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Chemotherapy Gel May Fight Breast Cancer and Reduce Breast Deformity

Armen Hareyan's picture

Breast cancer and chemotherapy gel

Women who undergo surgery for breast cancer followed by radiationtherapy often experience breast deformities that can only be correctedthrough reconstructive surgery. Researchers at the McGowan Institutefor Regenerative Medicine, in collaboration with bioengineers atCarnegie Mellon University, have developed a polymer-based therapy forbreast cancer that could serve as an artificial tissue filler aftersurgery and a clinically effective therapy. Their findings, based onstudies with mice, will be presented at 10:15 a.m., Tuesday, April 25at the World Congress on Tissue Engineering and Regenerative Medicine,April 24 to 27, at the Westin Convention Center in Pittsburgh.

"Although radiation therapy is the standard treatment for breastcancer following surgery, it is expensive, time consuming and increasesthe cosmetic deformity caused by surgery," said Howard D. Edington,M.D., associate professor of surgery and surgical oncology at theUniversity of Pittsburgh and faculty member at McGowan. "We sought todevelop a possible alternative to radiation therapy that would not onlyrelease chemotherapy slowly to kill the cancerous cells left behindafter surgery but that also would fill in the dimples and sometimesquite significant indentations that are common after breast surgery andradiation."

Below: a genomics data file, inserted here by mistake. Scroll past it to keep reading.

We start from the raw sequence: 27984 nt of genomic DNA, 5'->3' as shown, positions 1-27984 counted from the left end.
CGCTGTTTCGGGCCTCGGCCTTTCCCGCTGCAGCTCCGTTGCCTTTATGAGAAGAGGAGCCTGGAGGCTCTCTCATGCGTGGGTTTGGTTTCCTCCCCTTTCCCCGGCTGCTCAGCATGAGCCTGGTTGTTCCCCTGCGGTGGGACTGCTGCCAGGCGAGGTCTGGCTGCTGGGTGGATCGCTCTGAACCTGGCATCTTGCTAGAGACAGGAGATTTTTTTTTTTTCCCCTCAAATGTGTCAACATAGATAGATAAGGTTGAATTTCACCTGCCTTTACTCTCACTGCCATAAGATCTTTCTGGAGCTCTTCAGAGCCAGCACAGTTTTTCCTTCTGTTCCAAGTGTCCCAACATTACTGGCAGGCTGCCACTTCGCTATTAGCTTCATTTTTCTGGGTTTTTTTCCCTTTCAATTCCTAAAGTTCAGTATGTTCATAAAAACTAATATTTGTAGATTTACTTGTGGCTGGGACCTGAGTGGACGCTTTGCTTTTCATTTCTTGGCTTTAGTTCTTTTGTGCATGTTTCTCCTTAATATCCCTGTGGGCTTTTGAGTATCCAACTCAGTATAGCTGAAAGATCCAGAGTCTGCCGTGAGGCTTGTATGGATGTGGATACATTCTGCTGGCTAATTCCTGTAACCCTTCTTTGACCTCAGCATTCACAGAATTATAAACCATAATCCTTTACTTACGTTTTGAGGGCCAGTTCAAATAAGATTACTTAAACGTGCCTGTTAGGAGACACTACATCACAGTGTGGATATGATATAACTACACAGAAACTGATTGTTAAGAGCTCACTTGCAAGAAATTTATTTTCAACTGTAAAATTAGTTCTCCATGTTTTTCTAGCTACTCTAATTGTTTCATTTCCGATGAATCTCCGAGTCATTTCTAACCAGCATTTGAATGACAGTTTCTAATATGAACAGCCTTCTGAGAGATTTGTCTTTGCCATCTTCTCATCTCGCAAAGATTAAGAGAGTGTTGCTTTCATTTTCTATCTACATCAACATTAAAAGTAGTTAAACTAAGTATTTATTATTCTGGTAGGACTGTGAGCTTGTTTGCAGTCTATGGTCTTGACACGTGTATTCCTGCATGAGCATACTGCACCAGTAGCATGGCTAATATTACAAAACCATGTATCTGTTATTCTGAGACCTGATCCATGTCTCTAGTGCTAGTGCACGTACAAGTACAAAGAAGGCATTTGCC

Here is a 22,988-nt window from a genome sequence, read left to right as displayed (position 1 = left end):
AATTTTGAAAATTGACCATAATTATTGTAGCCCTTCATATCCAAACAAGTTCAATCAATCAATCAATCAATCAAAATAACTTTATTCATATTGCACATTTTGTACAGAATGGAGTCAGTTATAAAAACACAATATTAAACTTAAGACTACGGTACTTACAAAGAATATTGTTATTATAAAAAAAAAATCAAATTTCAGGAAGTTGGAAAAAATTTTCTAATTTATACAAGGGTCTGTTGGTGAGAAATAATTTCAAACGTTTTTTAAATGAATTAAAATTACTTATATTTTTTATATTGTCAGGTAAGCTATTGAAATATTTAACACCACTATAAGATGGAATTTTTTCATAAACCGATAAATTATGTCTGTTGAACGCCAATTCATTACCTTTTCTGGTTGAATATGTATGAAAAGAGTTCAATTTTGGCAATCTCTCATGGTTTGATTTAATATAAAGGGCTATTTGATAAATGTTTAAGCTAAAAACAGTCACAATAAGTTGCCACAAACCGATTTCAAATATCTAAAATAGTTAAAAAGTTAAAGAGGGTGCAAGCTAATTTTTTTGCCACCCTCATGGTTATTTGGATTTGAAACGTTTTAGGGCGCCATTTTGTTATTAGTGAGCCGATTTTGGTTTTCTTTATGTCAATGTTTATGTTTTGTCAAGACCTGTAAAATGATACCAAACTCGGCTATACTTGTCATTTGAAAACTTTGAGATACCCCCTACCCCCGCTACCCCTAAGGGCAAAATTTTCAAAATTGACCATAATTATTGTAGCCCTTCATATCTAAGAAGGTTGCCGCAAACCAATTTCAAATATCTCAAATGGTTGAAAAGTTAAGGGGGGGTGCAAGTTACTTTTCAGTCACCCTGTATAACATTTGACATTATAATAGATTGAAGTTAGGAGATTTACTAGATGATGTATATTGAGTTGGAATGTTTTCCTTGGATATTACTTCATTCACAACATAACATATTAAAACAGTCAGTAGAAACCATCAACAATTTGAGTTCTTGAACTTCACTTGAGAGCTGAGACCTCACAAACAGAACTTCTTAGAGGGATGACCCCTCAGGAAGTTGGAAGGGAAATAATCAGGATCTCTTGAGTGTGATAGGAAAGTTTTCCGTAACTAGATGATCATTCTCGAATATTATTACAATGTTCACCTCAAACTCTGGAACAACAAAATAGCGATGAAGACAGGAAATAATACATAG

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To test their idea, the researchers encapsulated a commonbreast cancer chemotherapy drug, doxorubicin, in microspheres, orbeads, and then mixed them with a gelatin made of a polymer substance.Mice with breast cancer tumors were treated by inserting the gel underthe skin next to the mammary gland. The researchers found that theycould successfully control the delivery of chemotherapy over a periodof 30 days and that the tumors were completely eradicated compared to acontrol group of mice that were implanted with the gel insert withoutchemotherapy.

"Through further research and testing, our goal is to developthis into a clinical treatment for women undergoing breast cancersurgery," said Dr. Edington who also is chief of surgery atMagee-Womens Hospital. "This treatment may help decrease theoccurrences of breast deformity. With more studies under our belt, webelieve this approach could eventually represent an alternative tobreast radiation after surgery."

According to Dr. Edington, clinical trials on women with breastcancer will follow additional laboratory studies. A paper detailingthese results will be published in the Journal of Biomedical MaterialsResearch.